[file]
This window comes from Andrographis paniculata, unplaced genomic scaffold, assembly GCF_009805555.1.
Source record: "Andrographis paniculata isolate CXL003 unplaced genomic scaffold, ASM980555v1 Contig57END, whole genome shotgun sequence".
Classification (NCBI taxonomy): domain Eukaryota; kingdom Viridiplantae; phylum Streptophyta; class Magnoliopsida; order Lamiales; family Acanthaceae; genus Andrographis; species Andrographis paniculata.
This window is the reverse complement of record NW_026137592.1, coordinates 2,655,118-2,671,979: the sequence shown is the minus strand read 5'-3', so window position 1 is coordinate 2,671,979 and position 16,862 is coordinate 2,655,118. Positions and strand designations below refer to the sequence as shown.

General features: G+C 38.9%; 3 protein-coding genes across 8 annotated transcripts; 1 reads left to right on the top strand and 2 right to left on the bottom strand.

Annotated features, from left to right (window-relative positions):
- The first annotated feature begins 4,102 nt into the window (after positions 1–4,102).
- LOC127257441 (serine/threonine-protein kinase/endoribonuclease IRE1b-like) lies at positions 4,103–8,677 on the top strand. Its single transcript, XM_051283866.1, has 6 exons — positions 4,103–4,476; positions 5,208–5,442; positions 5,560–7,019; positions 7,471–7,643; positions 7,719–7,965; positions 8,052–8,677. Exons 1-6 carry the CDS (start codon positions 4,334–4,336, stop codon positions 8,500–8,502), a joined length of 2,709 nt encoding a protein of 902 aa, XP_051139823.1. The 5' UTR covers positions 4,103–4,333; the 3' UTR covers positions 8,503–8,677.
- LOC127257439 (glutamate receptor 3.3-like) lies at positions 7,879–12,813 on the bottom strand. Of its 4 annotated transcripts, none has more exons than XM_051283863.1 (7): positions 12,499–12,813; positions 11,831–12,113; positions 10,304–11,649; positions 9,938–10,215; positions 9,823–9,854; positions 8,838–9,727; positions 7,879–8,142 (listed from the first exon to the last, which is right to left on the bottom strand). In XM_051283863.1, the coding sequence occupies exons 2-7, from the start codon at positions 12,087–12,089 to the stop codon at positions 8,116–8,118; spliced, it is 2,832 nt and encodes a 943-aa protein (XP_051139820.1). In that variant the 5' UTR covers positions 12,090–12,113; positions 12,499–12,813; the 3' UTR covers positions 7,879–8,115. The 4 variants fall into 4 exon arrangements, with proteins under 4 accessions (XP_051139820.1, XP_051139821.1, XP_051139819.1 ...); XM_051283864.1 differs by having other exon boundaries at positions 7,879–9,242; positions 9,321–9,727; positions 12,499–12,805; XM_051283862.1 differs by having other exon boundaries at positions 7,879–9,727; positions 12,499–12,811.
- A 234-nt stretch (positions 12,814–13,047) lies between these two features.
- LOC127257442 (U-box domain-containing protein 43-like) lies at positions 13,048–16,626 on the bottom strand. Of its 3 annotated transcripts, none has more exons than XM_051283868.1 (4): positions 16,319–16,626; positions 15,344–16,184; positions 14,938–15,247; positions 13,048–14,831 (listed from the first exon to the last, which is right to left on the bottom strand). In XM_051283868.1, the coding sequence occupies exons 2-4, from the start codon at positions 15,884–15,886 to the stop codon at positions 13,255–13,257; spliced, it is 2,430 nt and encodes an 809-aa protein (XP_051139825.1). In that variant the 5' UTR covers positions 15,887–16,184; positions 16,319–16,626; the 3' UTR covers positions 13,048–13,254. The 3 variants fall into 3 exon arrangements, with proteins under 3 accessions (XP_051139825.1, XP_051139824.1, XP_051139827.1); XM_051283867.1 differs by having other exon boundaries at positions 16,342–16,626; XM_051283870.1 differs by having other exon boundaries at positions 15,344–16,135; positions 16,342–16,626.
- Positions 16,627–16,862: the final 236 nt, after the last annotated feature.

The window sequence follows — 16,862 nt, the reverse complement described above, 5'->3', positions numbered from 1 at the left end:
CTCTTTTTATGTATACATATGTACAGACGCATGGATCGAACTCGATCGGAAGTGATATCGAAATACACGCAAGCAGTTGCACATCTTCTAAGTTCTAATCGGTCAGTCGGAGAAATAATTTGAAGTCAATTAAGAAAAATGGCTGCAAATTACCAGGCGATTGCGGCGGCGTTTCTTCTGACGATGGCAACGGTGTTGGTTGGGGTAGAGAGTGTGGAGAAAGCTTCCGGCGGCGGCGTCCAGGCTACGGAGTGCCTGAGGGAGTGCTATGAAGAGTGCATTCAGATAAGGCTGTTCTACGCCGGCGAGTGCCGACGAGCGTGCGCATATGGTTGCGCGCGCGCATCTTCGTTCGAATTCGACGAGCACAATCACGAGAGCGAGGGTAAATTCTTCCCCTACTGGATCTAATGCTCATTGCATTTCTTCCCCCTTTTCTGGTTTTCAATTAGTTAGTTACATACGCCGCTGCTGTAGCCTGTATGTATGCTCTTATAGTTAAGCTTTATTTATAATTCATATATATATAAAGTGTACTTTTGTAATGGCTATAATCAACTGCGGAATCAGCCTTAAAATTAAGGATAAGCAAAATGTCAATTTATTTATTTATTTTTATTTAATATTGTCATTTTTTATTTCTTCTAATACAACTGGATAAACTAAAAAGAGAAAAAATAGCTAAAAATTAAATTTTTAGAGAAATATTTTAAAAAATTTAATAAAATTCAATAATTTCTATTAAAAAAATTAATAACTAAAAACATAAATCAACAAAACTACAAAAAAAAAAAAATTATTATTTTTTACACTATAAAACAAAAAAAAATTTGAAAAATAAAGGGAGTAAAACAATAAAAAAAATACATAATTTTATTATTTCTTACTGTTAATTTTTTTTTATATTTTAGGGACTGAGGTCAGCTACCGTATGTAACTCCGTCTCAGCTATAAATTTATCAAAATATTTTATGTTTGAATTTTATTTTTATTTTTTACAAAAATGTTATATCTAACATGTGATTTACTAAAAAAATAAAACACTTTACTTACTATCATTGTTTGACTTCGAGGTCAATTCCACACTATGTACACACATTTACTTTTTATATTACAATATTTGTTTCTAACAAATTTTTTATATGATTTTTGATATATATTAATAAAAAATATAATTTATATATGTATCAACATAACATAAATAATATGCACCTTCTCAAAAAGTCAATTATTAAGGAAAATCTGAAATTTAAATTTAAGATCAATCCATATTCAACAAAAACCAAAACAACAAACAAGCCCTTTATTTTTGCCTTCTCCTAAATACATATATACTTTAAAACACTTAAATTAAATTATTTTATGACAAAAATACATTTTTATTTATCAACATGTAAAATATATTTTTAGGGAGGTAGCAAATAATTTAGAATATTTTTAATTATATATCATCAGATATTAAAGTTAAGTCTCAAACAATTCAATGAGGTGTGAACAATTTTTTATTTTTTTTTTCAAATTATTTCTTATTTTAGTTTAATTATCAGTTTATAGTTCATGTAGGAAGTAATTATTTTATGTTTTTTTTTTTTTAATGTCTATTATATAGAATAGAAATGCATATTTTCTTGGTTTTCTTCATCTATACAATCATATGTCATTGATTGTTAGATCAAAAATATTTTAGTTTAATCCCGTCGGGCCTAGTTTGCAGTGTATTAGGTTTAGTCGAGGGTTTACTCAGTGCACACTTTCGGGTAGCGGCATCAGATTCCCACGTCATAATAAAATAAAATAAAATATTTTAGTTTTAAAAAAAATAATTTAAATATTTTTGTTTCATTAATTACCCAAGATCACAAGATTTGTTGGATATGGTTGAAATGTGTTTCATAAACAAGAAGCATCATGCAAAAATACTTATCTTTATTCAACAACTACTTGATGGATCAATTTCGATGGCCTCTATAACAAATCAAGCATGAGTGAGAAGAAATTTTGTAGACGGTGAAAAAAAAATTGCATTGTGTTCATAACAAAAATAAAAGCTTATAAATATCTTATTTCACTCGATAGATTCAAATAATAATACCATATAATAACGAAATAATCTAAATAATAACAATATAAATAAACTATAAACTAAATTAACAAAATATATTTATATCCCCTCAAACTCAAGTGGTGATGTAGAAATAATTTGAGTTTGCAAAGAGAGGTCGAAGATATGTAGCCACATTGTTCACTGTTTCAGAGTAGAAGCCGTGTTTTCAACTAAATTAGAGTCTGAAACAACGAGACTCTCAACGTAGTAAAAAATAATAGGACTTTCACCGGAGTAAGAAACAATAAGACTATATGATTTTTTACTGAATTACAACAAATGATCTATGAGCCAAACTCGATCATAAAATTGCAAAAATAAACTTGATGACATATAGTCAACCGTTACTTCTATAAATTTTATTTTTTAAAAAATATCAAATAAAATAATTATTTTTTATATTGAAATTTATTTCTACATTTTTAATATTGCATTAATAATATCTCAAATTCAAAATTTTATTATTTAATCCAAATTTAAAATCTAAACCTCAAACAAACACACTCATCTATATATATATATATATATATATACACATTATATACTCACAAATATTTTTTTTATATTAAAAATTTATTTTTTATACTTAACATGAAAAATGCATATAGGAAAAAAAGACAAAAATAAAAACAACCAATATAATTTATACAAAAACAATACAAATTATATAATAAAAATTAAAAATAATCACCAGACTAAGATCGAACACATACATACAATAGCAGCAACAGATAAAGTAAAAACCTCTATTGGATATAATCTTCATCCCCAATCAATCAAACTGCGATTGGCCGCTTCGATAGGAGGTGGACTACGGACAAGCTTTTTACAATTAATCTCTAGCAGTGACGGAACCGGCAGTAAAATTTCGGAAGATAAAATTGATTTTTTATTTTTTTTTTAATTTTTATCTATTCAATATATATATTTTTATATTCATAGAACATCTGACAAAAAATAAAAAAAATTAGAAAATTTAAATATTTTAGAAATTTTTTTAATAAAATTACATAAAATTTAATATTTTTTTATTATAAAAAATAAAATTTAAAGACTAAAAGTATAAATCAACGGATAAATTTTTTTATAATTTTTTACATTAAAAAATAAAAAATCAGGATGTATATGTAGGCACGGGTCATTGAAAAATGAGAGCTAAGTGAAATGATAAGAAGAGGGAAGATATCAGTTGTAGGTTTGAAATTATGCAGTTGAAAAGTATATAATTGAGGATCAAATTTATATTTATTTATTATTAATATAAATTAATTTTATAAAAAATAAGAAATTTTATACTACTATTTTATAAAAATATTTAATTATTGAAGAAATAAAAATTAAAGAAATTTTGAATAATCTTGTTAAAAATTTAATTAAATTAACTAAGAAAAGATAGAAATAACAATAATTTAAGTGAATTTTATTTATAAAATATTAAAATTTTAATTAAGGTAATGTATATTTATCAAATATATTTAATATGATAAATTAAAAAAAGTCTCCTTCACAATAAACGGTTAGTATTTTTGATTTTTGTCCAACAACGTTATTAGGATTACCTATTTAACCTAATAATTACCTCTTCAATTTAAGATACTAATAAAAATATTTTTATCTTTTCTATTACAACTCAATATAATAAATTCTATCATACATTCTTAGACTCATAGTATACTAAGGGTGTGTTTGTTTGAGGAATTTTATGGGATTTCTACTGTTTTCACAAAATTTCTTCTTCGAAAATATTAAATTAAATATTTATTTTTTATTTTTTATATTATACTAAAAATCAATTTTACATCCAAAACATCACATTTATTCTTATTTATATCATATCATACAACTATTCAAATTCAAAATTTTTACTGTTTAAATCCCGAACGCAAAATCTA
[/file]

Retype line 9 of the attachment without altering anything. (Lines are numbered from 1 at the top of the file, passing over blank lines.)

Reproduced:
- LOC127257439 (glutamate receptor 3.3-like) lies at positions 7,879–12,813 on the bottom strand. Of its 4 annotated transcripts, none has more exons than XM_051283863.1 (7): positions 12,499–12,813; positions 11,831–12,113; positions 10,304–11,649; positions 9,938–10,215; positions 9,823–9,854; positions 8,838–9,727; positions 7,879–8,142 (listed from the first exon to the last, which is right to left on the bottom strand). In XM_051283863.1, the coding sequence occupies exons 2-7, from the start codon at positions 12,087–12,089 to the stop codon at positions 8,116–8,118; spliced, it is 2,832 nt and encodes a 943-aa protein (XP_051139820.1). In that variant the 5' UTR covers positions 12,090–12,113; positions 12,499–12,813; the 3' UTR covers positions 7,879–8,115. The 4 variants fall into 4 exon arrangements, with proteins under 4 accessions (XP_051139820.1, XP_051139821.1, XP_051139819.1 ...); XM_051283864.1 differs by having other exon boundaries at positions 7,879–9,242; positions 9,321–9,727; positions 12,499–12,805; XM_051283862.1 differs by having other exon boundaries at positions 7,879–9,727; positions 12,499–12,811.